How toResearchRachel HeyesTutor in Film and MediaThe Manchester College
MethodOLOGY (HOW)•Take a methodical and structured approach • Have a plan of attack! • List what you are going to do, when and how and stick to it…• Make organised notes • Lists, Mind-maps, Quotes• Keep a research log and file or folder • Printouts, Copies, Pictures• Record all details of materials for your Bibliography • Harvard References require the publisher, date of publication, location of publication and all authors. • You will also need to note the pages numbers.
Indicative Sources• Libraries (Books, Newspapers, Journals)• The Internet (Websites)• Archives (Online books)• Interviews (Focus Group)• Observations (Recce)• Audio-Visual Materials (TV, Radio, Film, DVD)• Advertising agencies• Surveys and Questionnaires
Libraries(Resource Centres)• Specialist texts and materials (microfiche)• Ask librarians for assistance (qualified specialists)• Order materials through inter-library loan systems• Gain Internet access to exclusive (licensed) materials (e-books, DVDs, CDs, databases, archives) [Box of Broadcasts]• Academic material (books, journals etc.) - Read the introduction and skim chapters to get a feel for the text before you invest large amounts of time reading• Back copies of newspapers and journals
The Internet• Can produce too Who wrote it? Is it someone you know as an expert in the field? Is their name even given? What much information, are their credentials? most of which will Who is this written for? An academic audience? Secondary school pupils? The general not be relevant reader? Children? Or an audience of ‘believers’?• Some sources are Is it scholarly material? Are references given? Are there numerous spelling and grammatical not always reliable errors?• Use precise search Is the material biased? Is the topic considered impartially? Or is someone trying to convince you criteria, advanced of a particular viewpoint? If so, could they be options and filters skewing facts to make them support their viewpoint, or omitting facts that don’t? Does the author belong to an organisation with an interest in presenting only one side of the case? Do the links take you to biased sites? What’s the date of the information? Is it so old that it is no longer relevant? Do the links take you to ‘not found’ pages?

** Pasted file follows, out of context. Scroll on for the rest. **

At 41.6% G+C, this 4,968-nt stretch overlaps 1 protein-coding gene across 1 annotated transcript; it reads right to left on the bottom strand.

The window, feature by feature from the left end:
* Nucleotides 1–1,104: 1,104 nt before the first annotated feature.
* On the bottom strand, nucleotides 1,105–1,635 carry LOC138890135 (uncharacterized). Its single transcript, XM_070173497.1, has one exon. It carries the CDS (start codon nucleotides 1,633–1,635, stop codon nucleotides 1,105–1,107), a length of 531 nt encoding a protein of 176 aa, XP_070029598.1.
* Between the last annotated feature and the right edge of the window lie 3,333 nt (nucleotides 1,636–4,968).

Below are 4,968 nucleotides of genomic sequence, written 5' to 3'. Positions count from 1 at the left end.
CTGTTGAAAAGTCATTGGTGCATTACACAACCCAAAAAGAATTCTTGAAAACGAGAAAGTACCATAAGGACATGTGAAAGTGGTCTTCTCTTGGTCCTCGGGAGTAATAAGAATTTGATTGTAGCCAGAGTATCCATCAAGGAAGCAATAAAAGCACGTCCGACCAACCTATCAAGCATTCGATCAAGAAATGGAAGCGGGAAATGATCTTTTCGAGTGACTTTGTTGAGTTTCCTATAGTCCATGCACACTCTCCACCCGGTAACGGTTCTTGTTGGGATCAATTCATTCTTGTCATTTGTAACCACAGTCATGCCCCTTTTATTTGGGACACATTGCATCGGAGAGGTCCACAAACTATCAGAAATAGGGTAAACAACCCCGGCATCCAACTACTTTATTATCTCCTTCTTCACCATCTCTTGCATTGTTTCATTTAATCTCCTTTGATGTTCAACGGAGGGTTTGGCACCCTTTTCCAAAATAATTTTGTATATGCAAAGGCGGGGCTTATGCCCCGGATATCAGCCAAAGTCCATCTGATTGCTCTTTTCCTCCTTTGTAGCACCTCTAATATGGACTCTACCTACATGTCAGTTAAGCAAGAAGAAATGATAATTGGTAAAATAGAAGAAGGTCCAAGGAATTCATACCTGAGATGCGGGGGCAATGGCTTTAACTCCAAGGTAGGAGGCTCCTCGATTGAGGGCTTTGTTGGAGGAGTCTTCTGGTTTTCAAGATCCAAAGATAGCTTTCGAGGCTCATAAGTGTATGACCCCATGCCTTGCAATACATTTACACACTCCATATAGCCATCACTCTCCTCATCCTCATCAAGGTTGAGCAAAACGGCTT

Archives and databases• Books, Magazines, Journals, Newspapers, Photographs• Specialist Services – BARB, ABC, RAJAR, Ofcom• Local Libraries Special Collections • http://www.manchester.gov.uk/info/447/rare_books_and_special_collections/4947/rare_books_and 2013• Film Material • http://www.nwfa.mmu.ac.uk/• Online • Athens (Password) https://auth.athensams.net/ • BOB (Box of Broadcasts) http://bobnational.net/ • Ebray http://site.ebrary.com/ • EBSCO http://web.ebscohost.com/ • Gale http://find.galegroup.com/ • MyiLibrary http://lib.myilibrary.com/ • And many, many more…Information can be outdatedGood for historical information
InterviewsFocus Groups• Audio/Audio-Visual – Voice Recorder, Camera…• Informal/Formal – Personal Chats, Organised meetings… • Quick way of getting people’s views and opinions about things • Find out what people think about something • Easy to forget what people have said so need to record interview • The interviews might be good enough to be in the media product itself
ObservationsRECCES• Easy way of seeing for yourself what is happening• Can be limited information as it is only your opinion• Helps you to plan how you are going to do the actual production• Makes you aware of potential problems in advance• Can be time- consuming • People Watching • Event Watching • Viewing Locations/Costumes/Actors• Need to make notes – written or aurally recorded• Could take pictures/videos
Film and TV• Using films, TV programmes, radio shows and programmes as sources of information• Reference selected elements• Use screen grabs (screen shots) as reference tools• Edit programmes• Make notes on content and style (basic analysis techniques)